3 September 2010

Former Queensland Premier Peter Beattie discussed the future of biotechnology in his first lecture as an Adjunct Professor at The University of Queensland on Friday September 3.

He was appointed an Adjunct Professor in Bioscience and Nanotechnology with UQ’s Institute for Molecular Bioscience (IMB) and Australian Institute for Bioengineering and Nanotechnology (AIBN) in July.

Adjunct Professor Beattie presented his lecture on “Our biotech future: not a destination but a continuing journey” at the Queensland Bioscience Precinct, home to the Institute for Molecular Bioscience, at 11am.

Vice-Chancellor Professor Paul Greenfield said he looked forward to welcoming Adjunct Professor Beattie, a UQ graduate, back to UQ.

“The Smart State strategies he initiated as Premier continue to build Queensland’s international reputation in biotechnology research and development,” Professor Greenfield said.

“The ongoing vision helps us retain and attract leading staff, students, collaborators, philanthropists and investors to research.

“After stepping down as Premier in 2007 he maintained his global advocacy for Queensland discovery, encouraging researchers in fields including health, climate change, food security and sustainable fuel.”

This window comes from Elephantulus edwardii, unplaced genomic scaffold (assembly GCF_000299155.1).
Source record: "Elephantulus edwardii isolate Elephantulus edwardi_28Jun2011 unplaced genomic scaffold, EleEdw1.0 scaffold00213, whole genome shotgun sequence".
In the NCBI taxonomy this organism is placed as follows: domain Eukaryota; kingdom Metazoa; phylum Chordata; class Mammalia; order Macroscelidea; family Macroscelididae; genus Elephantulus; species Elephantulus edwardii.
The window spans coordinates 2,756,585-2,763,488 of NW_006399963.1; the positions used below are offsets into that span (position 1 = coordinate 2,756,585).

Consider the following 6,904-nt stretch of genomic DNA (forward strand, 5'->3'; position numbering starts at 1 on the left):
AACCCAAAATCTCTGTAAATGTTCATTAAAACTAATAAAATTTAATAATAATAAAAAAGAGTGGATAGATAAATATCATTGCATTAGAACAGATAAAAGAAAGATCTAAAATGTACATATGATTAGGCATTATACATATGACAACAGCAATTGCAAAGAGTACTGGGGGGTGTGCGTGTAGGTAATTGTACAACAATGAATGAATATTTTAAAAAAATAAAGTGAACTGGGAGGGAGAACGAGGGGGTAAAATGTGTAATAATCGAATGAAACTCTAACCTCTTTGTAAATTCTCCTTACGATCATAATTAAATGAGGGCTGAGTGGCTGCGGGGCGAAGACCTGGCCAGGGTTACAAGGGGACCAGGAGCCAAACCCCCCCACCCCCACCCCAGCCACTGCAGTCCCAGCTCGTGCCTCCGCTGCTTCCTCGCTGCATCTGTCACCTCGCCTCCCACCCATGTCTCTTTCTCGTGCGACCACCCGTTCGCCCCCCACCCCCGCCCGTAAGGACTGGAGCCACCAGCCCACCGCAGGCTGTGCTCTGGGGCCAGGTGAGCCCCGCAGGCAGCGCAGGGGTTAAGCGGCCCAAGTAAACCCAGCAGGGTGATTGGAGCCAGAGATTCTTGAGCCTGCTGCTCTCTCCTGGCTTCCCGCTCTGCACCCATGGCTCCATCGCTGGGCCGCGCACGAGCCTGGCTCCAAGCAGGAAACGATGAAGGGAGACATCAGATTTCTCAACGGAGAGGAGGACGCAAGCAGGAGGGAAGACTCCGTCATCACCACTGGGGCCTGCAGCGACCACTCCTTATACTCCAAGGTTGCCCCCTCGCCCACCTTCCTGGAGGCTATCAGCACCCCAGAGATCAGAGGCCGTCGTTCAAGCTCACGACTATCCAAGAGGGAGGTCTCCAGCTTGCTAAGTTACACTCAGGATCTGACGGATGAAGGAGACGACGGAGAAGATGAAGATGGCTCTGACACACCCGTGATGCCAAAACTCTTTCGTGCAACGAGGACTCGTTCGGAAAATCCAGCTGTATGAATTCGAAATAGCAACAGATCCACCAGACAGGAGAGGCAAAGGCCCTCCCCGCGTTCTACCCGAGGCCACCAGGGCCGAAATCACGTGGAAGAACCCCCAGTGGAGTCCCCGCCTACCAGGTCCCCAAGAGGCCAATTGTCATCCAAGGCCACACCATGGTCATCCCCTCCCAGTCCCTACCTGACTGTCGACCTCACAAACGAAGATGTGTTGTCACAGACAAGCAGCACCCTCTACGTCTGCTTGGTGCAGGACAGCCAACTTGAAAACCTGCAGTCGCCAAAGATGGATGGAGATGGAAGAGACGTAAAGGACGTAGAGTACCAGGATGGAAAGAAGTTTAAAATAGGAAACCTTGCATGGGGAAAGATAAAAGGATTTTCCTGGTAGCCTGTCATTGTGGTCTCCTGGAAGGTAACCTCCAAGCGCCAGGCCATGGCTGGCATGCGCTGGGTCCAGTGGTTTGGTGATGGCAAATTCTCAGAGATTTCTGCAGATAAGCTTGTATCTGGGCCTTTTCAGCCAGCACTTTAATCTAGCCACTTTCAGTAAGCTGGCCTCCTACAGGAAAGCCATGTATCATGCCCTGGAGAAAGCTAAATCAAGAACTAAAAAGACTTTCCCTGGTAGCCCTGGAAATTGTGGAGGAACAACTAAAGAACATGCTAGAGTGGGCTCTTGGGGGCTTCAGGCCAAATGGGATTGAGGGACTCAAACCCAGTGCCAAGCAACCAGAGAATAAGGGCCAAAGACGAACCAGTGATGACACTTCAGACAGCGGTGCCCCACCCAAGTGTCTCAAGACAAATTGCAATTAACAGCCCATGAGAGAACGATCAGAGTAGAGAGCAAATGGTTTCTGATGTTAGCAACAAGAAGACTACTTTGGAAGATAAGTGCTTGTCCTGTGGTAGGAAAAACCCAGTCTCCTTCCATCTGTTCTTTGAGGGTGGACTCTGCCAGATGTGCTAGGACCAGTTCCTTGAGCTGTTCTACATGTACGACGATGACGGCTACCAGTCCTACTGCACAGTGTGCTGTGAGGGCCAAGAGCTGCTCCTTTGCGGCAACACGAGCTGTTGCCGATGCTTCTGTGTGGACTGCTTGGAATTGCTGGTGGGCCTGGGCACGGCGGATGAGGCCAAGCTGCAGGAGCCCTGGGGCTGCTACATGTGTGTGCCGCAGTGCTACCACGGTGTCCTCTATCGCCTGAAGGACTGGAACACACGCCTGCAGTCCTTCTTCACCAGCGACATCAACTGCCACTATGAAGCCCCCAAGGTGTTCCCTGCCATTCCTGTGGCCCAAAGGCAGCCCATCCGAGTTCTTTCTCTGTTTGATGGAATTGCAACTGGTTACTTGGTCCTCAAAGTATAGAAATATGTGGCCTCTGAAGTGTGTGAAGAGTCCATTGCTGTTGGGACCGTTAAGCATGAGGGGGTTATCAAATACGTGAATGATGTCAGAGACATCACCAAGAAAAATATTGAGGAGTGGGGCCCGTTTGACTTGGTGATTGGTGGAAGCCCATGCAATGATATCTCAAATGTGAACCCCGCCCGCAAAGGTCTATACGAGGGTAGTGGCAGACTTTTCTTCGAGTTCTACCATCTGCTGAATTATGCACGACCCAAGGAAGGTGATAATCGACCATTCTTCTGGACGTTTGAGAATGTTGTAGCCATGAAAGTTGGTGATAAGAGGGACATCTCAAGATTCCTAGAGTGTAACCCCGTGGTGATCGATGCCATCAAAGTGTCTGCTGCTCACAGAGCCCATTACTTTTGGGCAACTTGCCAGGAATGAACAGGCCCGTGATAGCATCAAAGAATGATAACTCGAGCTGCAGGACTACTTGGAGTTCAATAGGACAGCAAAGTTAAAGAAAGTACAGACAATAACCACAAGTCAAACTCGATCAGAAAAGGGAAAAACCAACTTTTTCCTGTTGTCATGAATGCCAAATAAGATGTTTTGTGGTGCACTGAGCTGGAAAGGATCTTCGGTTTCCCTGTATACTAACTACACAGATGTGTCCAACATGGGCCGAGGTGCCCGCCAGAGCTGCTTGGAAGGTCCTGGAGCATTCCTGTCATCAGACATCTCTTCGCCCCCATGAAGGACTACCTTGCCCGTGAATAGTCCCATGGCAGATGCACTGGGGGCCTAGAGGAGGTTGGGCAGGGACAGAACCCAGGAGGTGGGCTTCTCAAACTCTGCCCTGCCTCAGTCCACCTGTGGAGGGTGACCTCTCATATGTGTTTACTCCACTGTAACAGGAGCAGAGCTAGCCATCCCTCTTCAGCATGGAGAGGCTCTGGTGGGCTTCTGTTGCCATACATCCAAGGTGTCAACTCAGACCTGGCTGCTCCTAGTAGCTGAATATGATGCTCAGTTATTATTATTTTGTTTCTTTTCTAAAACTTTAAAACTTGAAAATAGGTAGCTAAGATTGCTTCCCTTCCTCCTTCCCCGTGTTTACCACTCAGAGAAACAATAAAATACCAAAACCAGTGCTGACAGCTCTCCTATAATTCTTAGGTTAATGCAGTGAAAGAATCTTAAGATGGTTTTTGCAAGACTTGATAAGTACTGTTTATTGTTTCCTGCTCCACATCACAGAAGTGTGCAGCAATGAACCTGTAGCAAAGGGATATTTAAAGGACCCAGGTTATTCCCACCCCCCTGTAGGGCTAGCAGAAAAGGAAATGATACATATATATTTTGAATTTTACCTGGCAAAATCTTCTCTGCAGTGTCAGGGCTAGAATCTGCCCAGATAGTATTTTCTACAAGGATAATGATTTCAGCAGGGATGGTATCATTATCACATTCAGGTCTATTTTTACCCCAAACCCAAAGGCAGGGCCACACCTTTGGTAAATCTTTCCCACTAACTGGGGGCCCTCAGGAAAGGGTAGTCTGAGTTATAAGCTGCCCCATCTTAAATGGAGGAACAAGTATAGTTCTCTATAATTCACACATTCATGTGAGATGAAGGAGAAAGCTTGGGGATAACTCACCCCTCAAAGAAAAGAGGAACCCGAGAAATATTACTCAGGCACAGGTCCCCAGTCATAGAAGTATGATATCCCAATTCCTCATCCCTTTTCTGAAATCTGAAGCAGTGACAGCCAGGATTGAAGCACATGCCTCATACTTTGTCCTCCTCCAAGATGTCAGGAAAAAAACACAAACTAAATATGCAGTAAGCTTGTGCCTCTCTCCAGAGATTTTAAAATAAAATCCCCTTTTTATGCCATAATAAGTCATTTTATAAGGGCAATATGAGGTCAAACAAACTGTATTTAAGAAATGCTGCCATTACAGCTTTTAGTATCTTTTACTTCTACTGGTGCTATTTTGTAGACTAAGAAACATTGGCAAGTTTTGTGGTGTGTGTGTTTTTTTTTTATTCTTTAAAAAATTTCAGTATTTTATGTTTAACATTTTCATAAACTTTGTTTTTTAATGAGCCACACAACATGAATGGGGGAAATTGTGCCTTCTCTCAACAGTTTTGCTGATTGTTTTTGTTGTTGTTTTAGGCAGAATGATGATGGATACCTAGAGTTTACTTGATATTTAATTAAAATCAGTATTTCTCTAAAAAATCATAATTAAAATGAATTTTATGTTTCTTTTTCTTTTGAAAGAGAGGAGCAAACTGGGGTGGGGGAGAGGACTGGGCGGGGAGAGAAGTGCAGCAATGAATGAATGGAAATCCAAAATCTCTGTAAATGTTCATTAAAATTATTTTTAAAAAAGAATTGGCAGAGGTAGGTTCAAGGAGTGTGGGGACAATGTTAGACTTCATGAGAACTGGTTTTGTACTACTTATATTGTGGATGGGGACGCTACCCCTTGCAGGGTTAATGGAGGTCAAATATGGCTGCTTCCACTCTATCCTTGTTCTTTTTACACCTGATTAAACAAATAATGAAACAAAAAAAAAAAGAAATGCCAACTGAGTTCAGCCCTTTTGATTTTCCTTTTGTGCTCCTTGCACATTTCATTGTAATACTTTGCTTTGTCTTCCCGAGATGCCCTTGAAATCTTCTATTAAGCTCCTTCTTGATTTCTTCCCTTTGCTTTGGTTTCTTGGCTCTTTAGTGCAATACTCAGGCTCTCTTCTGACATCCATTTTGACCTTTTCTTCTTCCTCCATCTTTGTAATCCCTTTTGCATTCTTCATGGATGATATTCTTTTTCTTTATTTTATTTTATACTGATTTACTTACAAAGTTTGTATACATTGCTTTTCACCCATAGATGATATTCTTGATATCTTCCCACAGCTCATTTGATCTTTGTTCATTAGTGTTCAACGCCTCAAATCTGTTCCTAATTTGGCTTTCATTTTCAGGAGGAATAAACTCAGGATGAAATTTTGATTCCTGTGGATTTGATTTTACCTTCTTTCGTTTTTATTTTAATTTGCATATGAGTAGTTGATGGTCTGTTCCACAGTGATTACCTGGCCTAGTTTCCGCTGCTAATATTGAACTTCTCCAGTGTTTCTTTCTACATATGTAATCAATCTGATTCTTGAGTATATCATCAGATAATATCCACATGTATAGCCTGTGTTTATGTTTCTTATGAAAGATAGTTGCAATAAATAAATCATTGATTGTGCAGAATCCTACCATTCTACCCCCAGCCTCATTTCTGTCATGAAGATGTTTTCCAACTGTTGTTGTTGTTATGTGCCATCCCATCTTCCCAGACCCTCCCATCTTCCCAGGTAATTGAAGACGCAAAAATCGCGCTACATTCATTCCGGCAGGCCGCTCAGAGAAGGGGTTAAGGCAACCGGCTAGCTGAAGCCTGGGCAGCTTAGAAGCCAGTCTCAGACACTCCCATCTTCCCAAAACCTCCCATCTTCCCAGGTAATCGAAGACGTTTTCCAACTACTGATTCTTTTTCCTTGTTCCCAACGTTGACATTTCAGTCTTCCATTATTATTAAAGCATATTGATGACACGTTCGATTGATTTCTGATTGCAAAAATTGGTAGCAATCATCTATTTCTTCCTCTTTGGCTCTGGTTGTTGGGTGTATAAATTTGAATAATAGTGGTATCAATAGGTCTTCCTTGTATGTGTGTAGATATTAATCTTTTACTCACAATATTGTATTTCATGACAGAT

From 2008 Adjunct Professor Beattie served as Queensland Trade Commissioner to the Americas, promoting the state and developing trade relationships with countries in North and South America.

After retiring from that position in July, he has taken up a part-time position at Clemson University in South Carolina in addition to the Adjunct Professorship at UQ.

The IMB was the first institute funded under the Smart State Strategy, and now employs 400 researchers studying the function of genes and molecules in order to develop new medicines, a better understanding of the human body and industrial products such as cleaner fuels and insecticides.

The AIBN was opened by Adjunct Professor Beattie in 2006 and is now home to 19 research groups working at the interface of biological, chemical and physical science to alleviate current problems in human health and environmental issues.

Contact: IMB Communications – 07 3346 2134 or 0418 575 247

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